Best Active MLB Player At Any Age 2022

Until May 28, baseball’s youngest player in 2022 was the same guy who was baseball’s youngest player in 2021: Wander Franco. That day, Michael Harris II received the call from the Braves and took Franco’s place… because he was six days younger. On the day Michael Harris II was born, a young St. Louis prospect named Albert Pujols, wearing No. 68, dazzled Tony La Russa at Cardinals spring training. The Harris Braves played against the Pujols Cardinals last month. That’s the length of a baseball career: someone born just before you started can play against you before you’re done.

So today, in honor of the inexorable nature of time itself, we’re looking at the best baseball player at every age in the sport. Now, for the sake of simplicity, we’re going with their “baseball age,” which is the age they were on June 30 of this year, as opposed to their actual age at that exact second. It keeps us from sweating individual birthdays so much, giving us a universal number to work from, and that too, if I’m being honest, makes Baseball Reference a lot easier to find.

We factor this year’s success into that tally, of course, but we’re really trying to pick the best player overall. What you have done so far in your career, especially recently, is also taken into account. You can watch this entire arc of a baseball career in this list.

21: Julio Rodriguez, sailors. There are no 20-year-old baseball players right now, and it’s fair to say that with Franco’s injuries and Rodríguez’s emergence as a rookie of the year favorite, he’s took the lead in this age group. Alex Rodriguez led the Mariners to the playoffs at age 21; Julio Rodríguez could well do the same. Finalist: Wander Franco, Rays.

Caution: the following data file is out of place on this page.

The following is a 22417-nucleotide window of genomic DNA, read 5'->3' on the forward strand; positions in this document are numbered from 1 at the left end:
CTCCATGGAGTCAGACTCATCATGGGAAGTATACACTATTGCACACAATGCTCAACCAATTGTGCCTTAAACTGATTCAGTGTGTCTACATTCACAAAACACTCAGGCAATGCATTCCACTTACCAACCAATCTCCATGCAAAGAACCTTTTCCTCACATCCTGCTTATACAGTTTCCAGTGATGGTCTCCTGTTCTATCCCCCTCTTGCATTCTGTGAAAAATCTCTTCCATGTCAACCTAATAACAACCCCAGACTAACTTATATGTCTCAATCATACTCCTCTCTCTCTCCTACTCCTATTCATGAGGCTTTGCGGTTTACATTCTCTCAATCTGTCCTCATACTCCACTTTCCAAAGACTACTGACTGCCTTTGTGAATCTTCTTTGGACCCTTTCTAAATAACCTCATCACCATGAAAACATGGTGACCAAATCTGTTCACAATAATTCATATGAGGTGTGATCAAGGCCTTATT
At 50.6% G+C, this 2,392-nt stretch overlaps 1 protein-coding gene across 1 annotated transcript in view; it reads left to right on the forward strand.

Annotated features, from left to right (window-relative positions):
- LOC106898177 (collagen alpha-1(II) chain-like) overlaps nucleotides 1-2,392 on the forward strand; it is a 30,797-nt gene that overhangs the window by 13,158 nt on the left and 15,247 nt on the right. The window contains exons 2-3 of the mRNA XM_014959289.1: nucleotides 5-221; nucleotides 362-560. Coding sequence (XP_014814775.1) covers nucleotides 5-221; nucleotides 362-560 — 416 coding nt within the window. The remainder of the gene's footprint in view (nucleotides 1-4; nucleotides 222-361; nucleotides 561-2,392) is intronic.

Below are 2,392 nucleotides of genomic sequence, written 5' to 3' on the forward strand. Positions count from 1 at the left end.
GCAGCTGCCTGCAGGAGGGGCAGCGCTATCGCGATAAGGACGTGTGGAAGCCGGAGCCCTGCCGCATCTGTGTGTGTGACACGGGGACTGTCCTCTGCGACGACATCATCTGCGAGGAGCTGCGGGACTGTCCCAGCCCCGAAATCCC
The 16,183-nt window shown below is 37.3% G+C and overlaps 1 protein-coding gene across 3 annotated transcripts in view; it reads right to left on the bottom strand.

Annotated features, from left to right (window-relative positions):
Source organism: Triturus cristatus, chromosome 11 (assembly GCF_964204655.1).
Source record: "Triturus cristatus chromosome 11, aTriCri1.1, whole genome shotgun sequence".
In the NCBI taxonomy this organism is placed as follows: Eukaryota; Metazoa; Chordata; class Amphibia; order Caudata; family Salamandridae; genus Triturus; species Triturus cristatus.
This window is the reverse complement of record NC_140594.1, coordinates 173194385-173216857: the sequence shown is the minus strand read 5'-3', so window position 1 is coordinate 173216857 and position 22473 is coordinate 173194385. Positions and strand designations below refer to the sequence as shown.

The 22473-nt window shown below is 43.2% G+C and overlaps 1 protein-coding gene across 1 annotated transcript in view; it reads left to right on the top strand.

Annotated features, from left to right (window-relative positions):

22: Bobby Witt Jr., Royals. The phenom finally made his big league debut this year, and while he hasn’t completely dominated the league as many had hoped, he has more than held on and is something the Royals will build on. over the next decade. He also benefits from the slow starts of some of his fellow phenoms, like Spencer Torkelson and Jarred Kelenic. Finalist: Alek Thomas, Diamondbacks.

23: Juan Soto, Padres. You may have heard of Soto’s name in the last month or so. He and the runner-up in this category will fight for the top spot here for the next 15 years. Will they ever meet in the Hall of Fame? Finalist: Vladimir Guerrero Jr., Blue Jays.

24: Ronald Acuna Jr., Braves. Acuña didn’t actually have the MVP-level season that many expected, although he may still be recovering from the knee injury that cost him the end of last season. He still feels like a Hall of Famer in waiting. Finalist: Adley Rutschman, Orioles.

25: Yordan Alvarez, Astros. This is where this list starts to get really, really difficult. Alvarez is just a DH, so it’s a mark against him, but he could also be one of the top five hitters in the world. That barely edges him past the runner-up, along with newly extended Austin Riley, teammate Kyle Tucker and possible Cy Young winner Shane McClanahan. Finalist: Rafael Devers, Red Sox.

26: Sandy Alcantara, Marlins. Alcantara has become baseball’s most valuable pitcher, the kind of sleeve-devouring superstar that’s nearly impossible to find. He stands out in a disappointing age bracket; frankly, it’s the one most people thought Cody Bellinger would direct for years. Finalist: Dylan Cease, White Sox.

27: Shohei Ohtani, Angels. He is the second best pitcher at 27 and the third best hitter. You will have to trade everything, including the pet, to get it. Finalist: Corbin Burnes, Brewers.

28: Edwin Diaz, Mets. He might not have the best WAR or the highest stacking effect – he’s a reliever, after all – but I’m not sure there’s anyone on this list who’s better at what he’s doing specifically that Díaz right now. Finalist: Byron Buxton, twins.